Sunday, August 20, 2006

What is a fair interest rate for microcredit?

Business Standard, 16th August 2006, has an article quoting a study by the Washington-based Consultative Group to Assist the Poor (CGAP) that even a 40% interest rate is helpful to the end customer.

Of course, the microfinance interest rates have to be seen in the backdrop of the prevailing bank interest rate in the country, credit card APRs and informal interest rates charges by village moneylenders etc.

In India, the personal loan (consumption loans) interest rates are currently between 14% - 24%. The credit card interest rates are upwards of 24% going all the way to 36% and more. Considering this, the microfinance interest rates in India are probably well below this - about 12% - 28%.

Quoting the BS article (which quotes the study):
According to the agency, attempts by governments to regulate this industry by capping the rate of interest in various countries have resulted in denial of access and withdrawal of players from offering these products and services thus forcing these very poor people to return to money lenders. There is no evidence of it actually having reduced the effective cost of financing for small borrowers.

The best way for governments and donors to lower interest rates without making microcredit unsustainable is to promote competition and innovation, both of which improve efficiency and lower prices, it says.

Interview with Vikram Akula of SKS Microfinance

The Tribune (12th August 2006) has a detailed interview of Vikram Akula, CEO of SKS Microfinance.

SKS is headquartered in Hyderabad and operates in 5 states of India. It operates on a model similar to that of Grameen Bank of Bangladesh. It started as a non-profit organization and then became a NBFC (Non-banking finance corporation). It has received venture funding from several people, notably from Vinod Khosla, SIDBI and Unitus.

SKS has branches in India as follows:
  • 44 branches in 7 districts in Telengana region of Andhra Pradesh
  • 19 branches in 5 districts in North-Eastern Karnataka
  • 10 branches in 3 districts of Maharashtra (bordering AP)
  • 10 branches in 4 districts of Orissa (bordering AP)
  • 3 branches in 3 districts of Madhya Pradesh
They have currently priovided loans worth Rs. 320 crores to over 2.6 lakh customers. They have close to 98% repayment rate.

Read the detailed interview here.

Yunus demands private initiative to resolve problems

From The Daily Star (5th August 2006)

Muhammad Yunus, founder of Grameen Bank wants his countrymen to stop criticising their Government and start doing something positive by themselves.

While commenting on the lack of airservice between Chittagong and Dhaka, he said:
"A shuttle air service between Dhaka and Chittagong is very necessary, and I think instead of pressing the government to initiate it, the private sector can do it," he said, adding, "Money will not be a problem as it is easy to collect it by floating shares."

The ability of government is very limited comparing to collective power of people, Younus said mentioning the collective efforts of his Grameen Bank.

"We started operation of Grameen Bank 30 years ago allocating Tk 856 among 42 women, but last year our bank allocated Tk 4500 crore among 65 lakh woman members across the country," he said.

He said it had been possible only for the collective effort and inner spirit of the members of the bank, Younus said, adding that the bank could not do so if it had wasted time demanding government or other external support.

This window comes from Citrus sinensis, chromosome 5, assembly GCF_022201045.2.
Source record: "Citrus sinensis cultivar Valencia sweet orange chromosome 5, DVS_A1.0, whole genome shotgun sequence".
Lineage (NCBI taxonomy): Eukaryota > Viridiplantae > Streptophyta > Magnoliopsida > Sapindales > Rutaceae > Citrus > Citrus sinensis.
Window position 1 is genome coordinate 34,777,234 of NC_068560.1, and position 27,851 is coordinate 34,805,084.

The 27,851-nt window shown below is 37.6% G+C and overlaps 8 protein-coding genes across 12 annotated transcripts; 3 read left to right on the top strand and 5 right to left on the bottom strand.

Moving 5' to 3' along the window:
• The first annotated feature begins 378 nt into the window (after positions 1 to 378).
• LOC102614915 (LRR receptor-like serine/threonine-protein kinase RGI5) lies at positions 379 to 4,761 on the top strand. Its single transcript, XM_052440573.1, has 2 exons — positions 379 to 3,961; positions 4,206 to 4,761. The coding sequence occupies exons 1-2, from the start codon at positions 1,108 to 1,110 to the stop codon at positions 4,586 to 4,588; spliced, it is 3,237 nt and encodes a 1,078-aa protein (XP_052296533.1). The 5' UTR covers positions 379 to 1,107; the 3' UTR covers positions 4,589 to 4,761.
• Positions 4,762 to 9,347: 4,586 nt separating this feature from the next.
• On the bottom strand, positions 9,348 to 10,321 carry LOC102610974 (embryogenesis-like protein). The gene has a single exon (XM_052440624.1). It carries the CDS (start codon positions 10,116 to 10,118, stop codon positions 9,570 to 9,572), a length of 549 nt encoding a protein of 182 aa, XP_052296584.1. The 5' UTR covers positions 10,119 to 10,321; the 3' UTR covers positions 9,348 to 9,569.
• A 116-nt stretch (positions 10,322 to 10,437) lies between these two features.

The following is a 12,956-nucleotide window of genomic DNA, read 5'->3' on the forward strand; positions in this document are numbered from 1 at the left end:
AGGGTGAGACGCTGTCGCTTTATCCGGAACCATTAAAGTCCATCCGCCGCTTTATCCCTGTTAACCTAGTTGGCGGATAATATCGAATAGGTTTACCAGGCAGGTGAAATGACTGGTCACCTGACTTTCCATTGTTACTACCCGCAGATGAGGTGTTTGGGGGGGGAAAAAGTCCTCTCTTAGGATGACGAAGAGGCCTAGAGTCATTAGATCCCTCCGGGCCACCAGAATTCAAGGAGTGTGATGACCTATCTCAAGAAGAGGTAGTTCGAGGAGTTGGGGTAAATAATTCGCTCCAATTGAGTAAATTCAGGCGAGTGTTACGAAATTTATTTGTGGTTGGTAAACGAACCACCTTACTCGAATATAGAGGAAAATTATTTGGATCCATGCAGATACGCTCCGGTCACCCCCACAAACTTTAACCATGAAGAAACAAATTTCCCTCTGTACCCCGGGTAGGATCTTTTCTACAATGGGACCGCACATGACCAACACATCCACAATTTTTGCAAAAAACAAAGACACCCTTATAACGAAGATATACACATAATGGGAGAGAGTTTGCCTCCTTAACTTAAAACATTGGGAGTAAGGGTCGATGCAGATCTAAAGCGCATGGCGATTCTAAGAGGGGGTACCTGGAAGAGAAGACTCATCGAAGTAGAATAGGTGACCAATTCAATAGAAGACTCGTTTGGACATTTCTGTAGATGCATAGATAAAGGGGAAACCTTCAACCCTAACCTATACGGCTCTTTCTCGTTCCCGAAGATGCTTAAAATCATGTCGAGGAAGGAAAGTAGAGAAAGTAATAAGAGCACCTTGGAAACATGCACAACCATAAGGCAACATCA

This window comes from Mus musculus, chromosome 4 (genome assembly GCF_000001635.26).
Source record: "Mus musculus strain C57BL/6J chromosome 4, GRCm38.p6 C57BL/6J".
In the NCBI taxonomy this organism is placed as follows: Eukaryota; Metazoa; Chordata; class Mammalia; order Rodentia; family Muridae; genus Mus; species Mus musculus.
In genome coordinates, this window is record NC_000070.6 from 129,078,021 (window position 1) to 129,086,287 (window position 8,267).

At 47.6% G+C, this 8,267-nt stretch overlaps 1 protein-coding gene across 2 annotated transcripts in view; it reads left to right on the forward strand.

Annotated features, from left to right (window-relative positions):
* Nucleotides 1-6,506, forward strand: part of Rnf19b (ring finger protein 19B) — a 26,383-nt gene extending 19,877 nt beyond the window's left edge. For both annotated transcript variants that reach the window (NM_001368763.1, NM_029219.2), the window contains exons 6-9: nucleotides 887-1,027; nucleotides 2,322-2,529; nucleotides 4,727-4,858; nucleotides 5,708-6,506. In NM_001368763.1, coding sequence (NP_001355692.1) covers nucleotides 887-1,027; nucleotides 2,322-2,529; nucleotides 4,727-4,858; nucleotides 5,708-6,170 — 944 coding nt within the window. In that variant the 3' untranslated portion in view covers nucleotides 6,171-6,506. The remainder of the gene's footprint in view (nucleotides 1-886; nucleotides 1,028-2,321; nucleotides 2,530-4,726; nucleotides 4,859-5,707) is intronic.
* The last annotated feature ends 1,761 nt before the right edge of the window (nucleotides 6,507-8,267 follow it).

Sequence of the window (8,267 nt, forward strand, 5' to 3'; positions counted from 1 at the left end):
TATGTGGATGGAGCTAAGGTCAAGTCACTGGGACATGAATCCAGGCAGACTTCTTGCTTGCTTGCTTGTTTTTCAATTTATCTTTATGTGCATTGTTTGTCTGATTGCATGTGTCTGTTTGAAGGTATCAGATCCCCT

Grameen Bank

'Lending Promise' to fund Nepali women with microcredit

Press Release from (8th August 2006)

New Nonprofit, Lending Promise, to Lend Poor Women Dignity as Well as Money
Microcredit comprises tiny loans – often less than $25 per person – to people too poor to qualify for traditional financing. A loan goes to a group of co-signers, typically women. Although each one forms her own business such as a snack shop, farm, tour guide or handicrafts business, the women repay the loans as a group. Later, the groups often pool savings, making loans themselves to members who expand their businesses, Taylor explained.

According to Grameen Bank, the Bangladesh-based forebear of microcredit, although banks view poor people as bad credit risks, microloan borrowers have achieved an average repayment rate of 98 percent. That’s significantly higher than the 85 percent rate guaranteed by the U.S. Small Business Administration.


Lending Promise will give its first loans this fall to Nepali women. The world’s fifth poorest nation, Nepal is ravaged by a Maoist conflict that has caused an estimated 12,000 deaths and a decline in tourism – a major revenue source. Taylor, who traveled there in March, met over 75 mothers whose homes are without electricity or running water. "I asked children what they want to be when they grow up," she said. "Because villagers spend their time on tasks like hauling water jugs, most kids don’t think about the future. I want them to have dreams – and live them."

Gates Foundation to put money into Microfinancing

From (2nd August 2006):

Seattle reaching out with loans. Gates Foundation puts new energy in microfinancing
Microfinance or microcredit refers to the practice of granting very small loans to poor people (usually in developing countries) for business projects aimed at helping them escape poverty. The approach, born of necessity in poor nations, has been around since the 1970s, largely because of the efforts of Bangladeshi economist Muhammad Yunus.

Perhaps the biggest thing going on now with microfinance is that the Bill & Melinda Gates Foundation is exploring getting into it in a big way.


"There are 550 million households that live on less than $2 a day," said Dr. Raj Shah, the Gates Foundation's point man on the microfinance front. The philanthropy, which met Tuesday with Daley-Harris, has made a few small donations in this area but plans to get much more involved in the near future.

Women in poor communities have been the focus of most microfinance programs, Shah said, and for good reason.
Bill and Melinda Gates Foundation

Thursday, August 17, 2006

Microcredit in India

Right from the time I read about Muhammad Yunus and his Grameen Bank experiment, I have been fascinated by the idea of micro credit and how it could possibly help in resolving the problem of poverty in India. I intend to blog about this topic here.

Grameen Bank
Muhammad Yunus (Wikipedia)
Microcredit (Wikipedia)
Microfinance Industry Exchange